The British Museum Has Kept an Easter Island Statue for 150 Years. Now, the Rapa Nui People Want It Back
The seven-foot-tall statue is considered a sacred object by the local people.
The Rapa Nui people, the indigenous population of Easter Island, have enlisted the help of the Chilean government to petition the return of a monumental Moai statue from the British Museum.
The seven-foot-tall statue, called Hoa Hakananai’a, which translates to “the stolen or hidden friend,” is considered a sacred object by the local people. In the Rapa Nui culture, the Moai sculptures are believed to be inhabited by protective spirits or mana.
The statue was removed from the island in 1868 by a Royal Navy captain, Richard Powell, and presented as a gift to Queen Victoria. She donated it to the national museum in London in 1869. The sculpture is rare because it is one of only a few examples of Moai made from basalt; the other 900-some sculptures on the island, made in the 16th and 17th centuries, were constructed with volcanic ash. Etched into its back are figures associated with the Tangata Manu, or the “bird man” cult.
Although the Rapa Nui people took control of the conservation, preservation, and management of their archeological heritage in December 2017, Chile’s national treasures minister Felipe Ward, told AFP on Tuesday that the request for Chile’s help “seems appropriate given the new coordination and conservation functions being carried out on the island with regards the Moai.”
A spokesperson for the British Museum told artnet News that the museum is not aware of an official request for the return of the statue from the Rapa Nui people, the Easter Island Development Commission, or the Chilean government. The representative underscored the educational value of displaying the sculpture at the museum.
“We believe that there is great value in presenting objects from across the world, alongside the stories of other cultures at the British Museum,” the spokesperson said. “Hoa Hakananai’a is free to view in our Wellcome Trust Gallery and is among the most popular and most photographed exhibits with our 6 million visitors each year.”
Asked how the museum might respond to a request for the return of the sculpture to Easter Island, the spokesperson noted that the museum is one of the world’s leading lenders and that the Trustees will always consider loan requests. “We are keen to work collaboratively with partners and communities across the globe and welcome any specific proposals and discussions around future joint project and research work.”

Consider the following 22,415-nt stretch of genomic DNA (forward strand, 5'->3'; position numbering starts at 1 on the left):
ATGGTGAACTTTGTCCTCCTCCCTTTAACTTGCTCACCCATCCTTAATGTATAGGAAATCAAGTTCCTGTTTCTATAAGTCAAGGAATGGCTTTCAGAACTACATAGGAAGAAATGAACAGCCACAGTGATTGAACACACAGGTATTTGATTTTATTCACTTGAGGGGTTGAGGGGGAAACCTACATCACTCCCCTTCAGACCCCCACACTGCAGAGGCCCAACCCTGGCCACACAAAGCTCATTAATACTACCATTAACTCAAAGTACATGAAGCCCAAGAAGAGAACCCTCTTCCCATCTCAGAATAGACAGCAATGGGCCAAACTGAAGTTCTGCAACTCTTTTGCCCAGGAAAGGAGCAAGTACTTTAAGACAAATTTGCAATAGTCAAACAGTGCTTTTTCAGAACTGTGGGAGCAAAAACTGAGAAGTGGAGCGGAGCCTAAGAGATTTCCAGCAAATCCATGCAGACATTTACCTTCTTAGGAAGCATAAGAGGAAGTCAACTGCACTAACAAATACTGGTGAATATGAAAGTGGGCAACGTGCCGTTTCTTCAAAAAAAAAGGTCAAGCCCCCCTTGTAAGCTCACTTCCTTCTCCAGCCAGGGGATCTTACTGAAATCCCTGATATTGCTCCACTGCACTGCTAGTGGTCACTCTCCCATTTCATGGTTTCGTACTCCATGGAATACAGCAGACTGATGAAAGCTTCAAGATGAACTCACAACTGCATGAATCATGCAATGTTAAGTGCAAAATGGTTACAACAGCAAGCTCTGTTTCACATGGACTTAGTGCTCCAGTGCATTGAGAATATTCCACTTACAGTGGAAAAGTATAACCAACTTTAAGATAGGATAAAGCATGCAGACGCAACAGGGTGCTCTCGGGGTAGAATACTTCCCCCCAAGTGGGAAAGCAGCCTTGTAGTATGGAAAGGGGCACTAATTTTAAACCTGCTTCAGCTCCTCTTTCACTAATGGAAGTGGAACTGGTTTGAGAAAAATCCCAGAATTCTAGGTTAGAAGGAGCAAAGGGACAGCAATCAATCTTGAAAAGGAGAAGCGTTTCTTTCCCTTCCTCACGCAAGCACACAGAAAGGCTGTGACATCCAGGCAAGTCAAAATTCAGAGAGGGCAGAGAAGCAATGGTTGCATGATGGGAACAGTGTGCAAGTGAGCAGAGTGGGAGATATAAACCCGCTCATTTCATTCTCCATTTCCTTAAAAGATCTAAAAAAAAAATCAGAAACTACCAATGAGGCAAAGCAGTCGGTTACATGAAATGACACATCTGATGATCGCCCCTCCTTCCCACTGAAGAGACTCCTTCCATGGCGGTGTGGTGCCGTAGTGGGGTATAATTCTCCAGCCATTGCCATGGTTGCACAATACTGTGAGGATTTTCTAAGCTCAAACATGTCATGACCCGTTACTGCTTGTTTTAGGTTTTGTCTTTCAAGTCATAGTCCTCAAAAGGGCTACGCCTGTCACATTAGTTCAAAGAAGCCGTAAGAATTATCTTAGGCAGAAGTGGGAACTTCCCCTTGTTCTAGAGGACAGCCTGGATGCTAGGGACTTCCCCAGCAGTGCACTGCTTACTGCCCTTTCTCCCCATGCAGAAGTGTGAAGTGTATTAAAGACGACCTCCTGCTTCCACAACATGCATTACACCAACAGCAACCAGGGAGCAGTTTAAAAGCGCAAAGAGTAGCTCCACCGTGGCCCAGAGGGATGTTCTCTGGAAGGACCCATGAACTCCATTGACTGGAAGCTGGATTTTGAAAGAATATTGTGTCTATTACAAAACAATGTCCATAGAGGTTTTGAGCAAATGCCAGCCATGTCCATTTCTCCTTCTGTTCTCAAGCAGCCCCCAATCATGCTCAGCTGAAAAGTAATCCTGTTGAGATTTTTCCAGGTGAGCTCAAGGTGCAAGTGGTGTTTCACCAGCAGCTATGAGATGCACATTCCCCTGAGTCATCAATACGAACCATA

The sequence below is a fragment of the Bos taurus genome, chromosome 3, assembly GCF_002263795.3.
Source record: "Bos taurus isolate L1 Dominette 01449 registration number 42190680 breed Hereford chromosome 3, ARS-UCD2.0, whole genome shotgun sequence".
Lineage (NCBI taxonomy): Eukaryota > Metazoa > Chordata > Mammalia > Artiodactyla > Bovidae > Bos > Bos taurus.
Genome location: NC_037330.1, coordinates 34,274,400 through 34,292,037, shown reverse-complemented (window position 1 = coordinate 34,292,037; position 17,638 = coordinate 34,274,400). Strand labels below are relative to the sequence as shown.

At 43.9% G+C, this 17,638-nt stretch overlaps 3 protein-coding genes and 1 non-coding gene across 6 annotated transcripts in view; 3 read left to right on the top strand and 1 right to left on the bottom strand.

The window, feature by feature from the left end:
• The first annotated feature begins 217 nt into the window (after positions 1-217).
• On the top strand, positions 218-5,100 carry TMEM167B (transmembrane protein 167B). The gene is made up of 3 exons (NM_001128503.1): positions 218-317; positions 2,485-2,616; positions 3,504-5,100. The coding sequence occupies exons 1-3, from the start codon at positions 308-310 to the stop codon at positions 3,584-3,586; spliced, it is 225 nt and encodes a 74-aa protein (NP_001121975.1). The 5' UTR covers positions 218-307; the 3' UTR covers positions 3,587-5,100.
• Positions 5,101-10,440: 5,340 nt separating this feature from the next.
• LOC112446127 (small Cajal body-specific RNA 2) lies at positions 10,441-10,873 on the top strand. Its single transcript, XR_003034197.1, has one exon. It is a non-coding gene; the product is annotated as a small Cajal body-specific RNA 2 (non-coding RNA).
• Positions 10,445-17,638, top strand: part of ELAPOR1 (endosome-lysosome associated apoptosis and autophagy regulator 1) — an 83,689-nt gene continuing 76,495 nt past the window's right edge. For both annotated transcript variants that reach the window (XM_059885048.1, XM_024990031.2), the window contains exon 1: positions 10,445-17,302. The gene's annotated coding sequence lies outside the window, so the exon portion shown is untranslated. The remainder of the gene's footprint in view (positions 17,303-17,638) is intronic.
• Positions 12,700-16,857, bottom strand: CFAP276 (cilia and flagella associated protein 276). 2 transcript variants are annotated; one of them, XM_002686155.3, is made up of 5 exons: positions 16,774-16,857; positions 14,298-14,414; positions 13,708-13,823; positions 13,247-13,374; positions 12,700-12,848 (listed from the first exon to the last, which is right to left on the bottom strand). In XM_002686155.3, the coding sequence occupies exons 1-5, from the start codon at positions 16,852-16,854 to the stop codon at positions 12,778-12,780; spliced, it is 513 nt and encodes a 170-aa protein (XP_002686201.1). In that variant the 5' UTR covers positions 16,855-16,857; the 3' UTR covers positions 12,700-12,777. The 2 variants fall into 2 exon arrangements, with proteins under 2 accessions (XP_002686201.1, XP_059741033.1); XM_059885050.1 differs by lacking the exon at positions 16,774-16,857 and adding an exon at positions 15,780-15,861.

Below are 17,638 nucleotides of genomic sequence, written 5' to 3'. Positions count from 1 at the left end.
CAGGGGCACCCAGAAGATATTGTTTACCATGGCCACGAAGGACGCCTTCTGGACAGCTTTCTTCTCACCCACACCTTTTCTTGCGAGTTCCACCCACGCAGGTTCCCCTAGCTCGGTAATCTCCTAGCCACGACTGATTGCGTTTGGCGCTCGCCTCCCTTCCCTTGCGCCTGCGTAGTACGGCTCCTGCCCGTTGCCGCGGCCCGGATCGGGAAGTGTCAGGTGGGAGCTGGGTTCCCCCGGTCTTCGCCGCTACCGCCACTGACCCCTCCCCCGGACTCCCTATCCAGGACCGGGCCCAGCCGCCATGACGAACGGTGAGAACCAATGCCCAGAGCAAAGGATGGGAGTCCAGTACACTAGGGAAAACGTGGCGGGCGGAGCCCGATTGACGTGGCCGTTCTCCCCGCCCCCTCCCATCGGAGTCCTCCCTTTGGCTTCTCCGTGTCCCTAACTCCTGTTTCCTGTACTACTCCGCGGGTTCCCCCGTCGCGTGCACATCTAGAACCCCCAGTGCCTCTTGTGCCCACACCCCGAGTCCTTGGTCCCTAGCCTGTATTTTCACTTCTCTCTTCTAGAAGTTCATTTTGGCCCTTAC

This is not the first time the Chilean government has been called upon to help the Rapa Nui get their statue back. In 2016, a Chilean documentary filmmaker launched a petition asking the government to demand the return of Rapa Nui artifacts, but until now the Chilean government had not responded positively.
“It’s a unique piece, the only tangible link that accounts for two important stages in our ancestral history,” local Rapa Nui leaders told AFP, adding that recovering the work would be “an important symbol in closing the sad chapter of violation of our rights by European navigators.”
Hoa Hakananai’a is one of an estimated 4,000 artifacts taken from Easter Island since it was first recorded by European navigators in 1777 that are currently in collections around the world. Another Moai statue stands in the Quai Branly museum in Paris, for example.
Easter Island, which is about 2,000 miles off the Chilean coast, was annexed by Chile in 1888, by which time the majority of its population was decimated by European diseases like smallpox or sold into slavery. Earlier this month, the Chilean government made moves to restrict tourism to the island to protect its famous statues and natural environment, reducing the number of days tourists can visit, from 90 to 30. It also fast-tracked a bill seeking to change Easter Island’s name to Rapa Nui.
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